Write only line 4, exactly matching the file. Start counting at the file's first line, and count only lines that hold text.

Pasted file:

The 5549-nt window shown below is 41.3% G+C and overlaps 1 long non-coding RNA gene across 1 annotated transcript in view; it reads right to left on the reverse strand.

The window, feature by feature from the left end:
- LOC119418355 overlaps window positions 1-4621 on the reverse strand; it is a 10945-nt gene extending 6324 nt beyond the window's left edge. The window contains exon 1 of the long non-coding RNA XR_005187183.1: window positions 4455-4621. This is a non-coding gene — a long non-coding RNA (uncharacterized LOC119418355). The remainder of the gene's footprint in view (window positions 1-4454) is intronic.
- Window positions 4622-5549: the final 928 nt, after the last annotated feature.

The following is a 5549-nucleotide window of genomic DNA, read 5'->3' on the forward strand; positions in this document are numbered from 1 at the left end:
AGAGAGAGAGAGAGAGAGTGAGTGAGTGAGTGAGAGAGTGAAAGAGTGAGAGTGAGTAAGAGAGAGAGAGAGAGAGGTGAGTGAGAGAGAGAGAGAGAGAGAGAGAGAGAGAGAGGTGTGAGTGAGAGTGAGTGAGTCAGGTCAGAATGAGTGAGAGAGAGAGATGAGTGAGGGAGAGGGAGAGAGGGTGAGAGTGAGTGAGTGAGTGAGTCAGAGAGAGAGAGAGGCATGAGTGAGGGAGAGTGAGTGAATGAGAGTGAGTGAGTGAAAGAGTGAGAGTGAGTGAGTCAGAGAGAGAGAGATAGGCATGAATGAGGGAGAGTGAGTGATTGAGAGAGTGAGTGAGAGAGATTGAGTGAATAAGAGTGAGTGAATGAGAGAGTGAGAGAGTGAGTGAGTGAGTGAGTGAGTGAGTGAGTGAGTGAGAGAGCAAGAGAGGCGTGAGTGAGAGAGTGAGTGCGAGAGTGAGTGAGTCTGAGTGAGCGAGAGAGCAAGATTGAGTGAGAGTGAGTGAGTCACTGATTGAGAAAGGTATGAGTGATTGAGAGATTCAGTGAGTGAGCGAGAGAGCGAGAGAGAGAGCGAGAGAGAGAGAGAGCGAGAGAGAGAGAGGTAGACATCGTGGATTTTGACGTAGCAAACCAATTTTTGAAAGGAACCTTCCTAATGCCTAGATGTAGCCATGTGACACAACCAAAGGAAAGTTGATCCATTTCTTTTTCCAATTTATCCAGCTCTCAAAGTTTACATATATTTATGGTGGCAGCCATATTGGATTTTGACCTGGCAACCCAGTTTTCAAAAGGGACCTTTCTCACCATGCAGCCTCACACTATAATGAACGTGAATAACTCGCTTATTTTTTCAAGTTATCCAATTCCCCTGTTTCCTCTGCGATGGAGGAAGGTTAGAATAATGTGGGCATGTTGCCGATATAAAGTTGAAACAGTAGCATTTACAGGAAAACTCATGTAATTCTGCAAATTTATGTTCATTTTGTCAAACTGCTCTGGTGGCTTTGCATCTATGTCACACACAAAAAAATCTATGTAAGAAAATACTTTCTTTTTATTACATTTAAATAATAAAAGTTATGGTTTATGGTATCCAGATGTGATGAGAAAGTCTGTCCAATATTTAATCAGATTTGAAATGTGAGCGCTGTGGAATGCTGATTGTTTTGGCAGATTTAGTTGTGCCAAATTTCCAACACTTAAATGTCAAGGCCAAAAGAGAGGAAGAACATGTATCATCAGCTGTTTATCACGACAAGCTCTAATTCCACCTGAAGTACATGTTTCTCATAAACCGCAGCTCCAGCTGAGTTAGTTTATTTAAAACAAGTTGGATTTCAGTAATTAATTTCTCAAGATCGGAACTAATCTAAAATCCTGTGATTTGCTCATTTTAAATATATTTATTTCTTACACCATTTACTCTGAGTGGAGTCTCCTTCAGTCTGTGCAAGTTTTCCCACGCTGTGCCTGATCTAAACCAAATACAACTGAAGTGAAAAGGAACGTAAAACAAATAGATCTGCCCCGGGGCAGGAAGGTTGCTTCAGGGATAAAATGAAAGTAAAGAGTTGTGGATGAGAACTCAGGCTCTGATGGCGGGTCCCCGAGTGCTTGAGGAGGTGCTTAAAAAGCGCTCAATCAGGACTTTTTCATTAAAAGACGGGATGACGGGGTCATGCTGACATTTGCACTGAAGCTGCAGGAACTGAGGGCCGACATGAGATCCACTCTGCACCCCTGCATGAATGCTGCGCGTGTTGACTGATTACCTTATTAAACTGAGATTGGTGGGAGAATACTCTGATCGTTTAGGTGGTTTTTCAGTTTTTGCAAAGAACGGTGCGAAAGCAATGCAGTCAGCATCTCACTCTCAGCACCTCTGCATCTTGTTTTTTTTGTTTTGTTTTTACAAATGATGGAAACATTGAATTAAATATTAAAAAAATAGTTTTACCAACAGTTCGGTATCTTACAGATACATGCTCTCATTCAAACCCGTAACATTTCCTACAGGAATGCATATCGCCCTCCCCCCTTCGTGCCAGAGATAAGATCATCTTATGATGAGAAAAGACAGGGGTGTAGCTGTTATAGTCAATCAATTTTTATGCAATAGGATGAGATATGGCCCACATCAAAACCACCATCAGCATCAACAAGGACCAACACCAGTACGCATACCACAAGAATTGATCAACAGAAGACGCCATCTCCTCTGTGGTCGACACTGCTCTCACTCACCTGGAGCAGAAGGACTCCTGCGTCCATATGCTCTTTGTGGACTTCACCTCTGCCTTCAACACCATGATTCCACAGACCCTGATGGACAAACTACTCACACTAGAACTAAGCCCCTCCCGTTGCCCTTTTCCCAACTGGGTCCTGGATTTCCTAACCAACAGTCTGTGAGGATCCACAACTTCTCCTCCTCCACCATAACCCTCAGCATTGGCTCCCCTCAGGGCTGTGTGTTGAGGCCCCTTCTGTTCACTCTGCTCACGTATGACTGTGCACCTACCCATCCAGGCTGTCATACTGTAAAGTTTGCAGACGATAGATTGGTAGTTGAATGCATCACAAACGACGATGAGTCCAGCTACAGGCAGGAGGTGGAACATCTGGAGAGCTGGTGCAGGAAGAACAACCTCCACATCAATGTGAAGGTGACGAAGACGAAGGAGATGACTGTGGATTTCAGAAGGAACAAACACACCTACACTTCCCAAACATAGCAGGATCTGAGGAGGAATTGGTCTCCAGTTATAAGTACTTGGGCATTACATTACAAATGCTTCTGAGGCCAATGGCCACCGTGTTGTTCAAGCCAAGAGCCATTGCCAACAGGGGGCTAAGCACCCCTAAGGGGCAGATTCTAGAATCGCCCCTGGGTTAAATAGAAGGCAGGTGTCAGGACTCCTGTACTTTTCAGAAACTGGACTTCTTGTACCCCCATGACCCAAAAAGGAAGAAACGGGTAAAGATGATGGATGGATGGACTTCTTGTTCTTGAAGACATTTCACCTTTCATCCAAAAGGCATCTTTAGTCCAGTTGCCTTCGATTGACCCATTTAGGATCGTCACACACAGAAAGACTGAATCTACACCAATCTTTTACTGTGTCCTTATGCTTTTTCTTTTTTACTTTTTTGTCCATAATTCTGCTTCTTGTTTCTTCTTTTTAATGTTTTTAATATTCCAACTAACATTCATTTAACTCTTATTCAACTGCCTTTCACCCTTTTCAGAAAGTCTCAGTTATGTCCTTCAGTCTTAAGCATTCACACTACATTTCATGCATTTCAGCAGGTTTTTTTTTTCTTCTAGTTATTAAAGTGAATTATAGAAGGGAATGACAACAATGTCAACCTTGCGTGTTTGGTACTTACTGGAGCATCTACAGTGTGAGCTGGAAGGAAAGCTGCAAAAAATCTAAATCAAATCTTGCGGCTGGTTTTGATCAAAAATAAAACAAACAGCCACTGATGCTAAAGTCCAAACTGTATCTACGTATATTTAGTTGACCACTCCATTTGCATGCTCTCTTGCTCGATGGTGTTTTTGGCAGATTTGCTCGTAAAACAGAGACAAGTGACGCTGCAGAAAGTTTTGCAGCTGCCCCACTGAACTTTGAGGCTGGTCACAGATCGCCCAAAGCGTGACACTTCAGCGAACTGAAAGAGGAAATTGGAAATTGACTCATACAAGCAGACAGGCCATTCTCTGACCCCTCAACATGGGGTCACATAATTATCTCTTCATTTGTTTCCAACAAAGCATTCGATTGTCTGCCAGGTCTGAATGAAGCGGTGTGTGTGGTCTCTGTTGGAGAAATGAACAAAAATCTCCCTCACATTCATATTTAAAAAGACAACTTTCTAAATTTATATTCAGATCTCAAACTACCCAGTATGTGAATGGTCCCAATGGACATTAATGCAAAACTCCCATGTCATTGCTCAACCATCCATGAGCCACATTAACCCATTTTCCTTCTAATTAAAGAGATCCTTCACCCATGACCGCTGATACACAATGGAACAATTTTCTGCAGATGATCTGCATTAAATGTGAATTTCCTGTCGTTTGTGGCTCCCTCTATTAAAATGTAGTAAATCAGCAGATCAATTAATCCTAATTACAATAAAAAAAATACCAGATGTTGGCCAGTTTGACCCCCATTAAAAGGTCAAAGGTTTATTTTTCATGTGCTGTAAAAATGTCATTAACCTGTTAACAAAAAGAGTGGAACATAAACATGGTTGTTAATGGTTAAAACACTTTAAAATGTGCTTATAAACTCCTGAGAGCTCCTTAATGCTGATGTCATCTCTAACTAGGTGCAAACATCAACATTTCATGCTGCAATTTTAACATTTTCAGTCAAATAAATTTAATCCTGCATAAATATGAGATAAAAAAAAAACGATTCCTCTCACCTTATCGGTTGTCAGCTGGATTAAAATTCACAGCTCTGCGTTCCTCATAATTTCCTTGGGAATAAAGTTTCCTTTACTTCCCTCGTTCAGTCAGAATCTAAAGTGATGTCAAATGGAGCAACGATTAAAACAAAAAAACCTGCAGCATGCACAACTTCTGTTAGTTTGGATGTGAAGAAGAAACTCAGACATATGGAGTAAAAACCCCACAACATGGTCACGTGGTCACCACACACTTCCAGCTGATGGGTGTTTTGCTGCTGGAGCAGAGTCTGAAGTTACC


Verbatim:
- Window positions 4622-5549: the final 928 nt, after the last annotated feature.